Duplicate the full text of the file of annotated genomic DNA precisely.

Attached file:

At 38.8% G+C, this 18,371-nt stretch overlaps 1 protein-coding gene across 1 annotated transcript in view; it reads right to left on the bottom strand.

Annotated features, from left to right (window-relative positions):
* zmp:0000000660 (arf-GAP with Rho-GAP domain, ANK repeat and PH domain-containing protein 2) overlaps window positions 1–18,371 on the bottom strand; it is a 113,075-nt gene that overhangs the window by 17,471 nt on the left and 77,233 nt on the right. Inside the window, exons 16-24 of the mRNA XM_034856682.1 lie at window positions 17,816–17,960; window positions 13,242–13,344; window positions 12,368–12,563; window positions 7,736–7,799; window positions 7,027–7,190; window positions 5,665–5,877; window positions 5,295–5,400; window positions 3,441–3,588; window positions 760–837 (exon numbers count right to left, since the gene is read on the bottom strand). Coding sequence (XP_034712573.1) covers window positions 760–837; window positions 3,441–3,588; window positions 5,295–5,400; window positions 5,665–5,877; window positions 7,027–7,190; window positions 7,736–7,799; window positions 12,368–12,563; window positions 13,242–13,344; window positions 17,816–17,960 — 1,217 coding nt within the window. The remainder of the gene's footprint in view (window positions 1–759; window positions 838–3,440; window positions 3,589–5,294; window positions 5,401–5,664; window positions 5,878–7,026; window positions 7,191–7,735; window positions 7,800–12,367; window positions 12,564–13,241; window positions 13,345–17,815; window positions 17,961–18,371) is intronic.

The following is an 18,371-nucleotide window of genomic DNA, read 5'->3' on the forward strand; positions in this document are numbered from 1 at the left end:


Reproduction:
At 38.8% G+C, this 18,371-nt stretch overlaps 1 protein-coding gene across 1 annotated transcript in view; it reads right to left on the bottom strand.

Annotated features, from left to right (window-relative positions):
* zmp:0000000660 (arf-GAP with Rho-GAP domain, ANK repeat and PH domain-containing protein 2) overlaps window positions 1–18,371 on the bottom strand; it is a 113,075-nt gene that overhangs the window by 17,471 nt on the left and 77,233 nt on the right. Inside the window, exons 16-24 of the mRNA XM_034856682.1 lie at window positions 17,816–17,960; window positions 13,242–13,344; window positions 12,368–12,563; window positions 7,736–7,799; window positions 7,027–7,190; window positions 5,665–5,877; window positions 5,295–5,400; window positions 3,441–3,588; window positions 760–837 (exon numbers count right to left, since the gene is read on the bottom strand). Coding sequence (XP_034712573.1) covers window positions 760–837; window positions 3,441–3,588; window positions 5,295–5,400; window positions 5,665–5,877; window positions 7,027–7,190; window positions 7,736–7,799; window positions 12,368–12,563; window positions 13,242–13,344; window positions 17,816–17,960 — 1,217 coding nt within the window. The remainder of the gene's footprint in view (window positions 1–759; window positions 838–3,440; window positions 3,589–5,294; window positions 5,401–5,664; window positions 5,878–7,026; window positions 7,191–7,735; window positions 7,800–12,367; window positions 12,564–13,241; window positions 13,345–17,815; window positions 17,961–18,371) is intronic.

The following is an 18,371-nucleotide window of genomic DNA, read 5'->3' on the forward strand; positions in this document are numbered from 1 at the left end: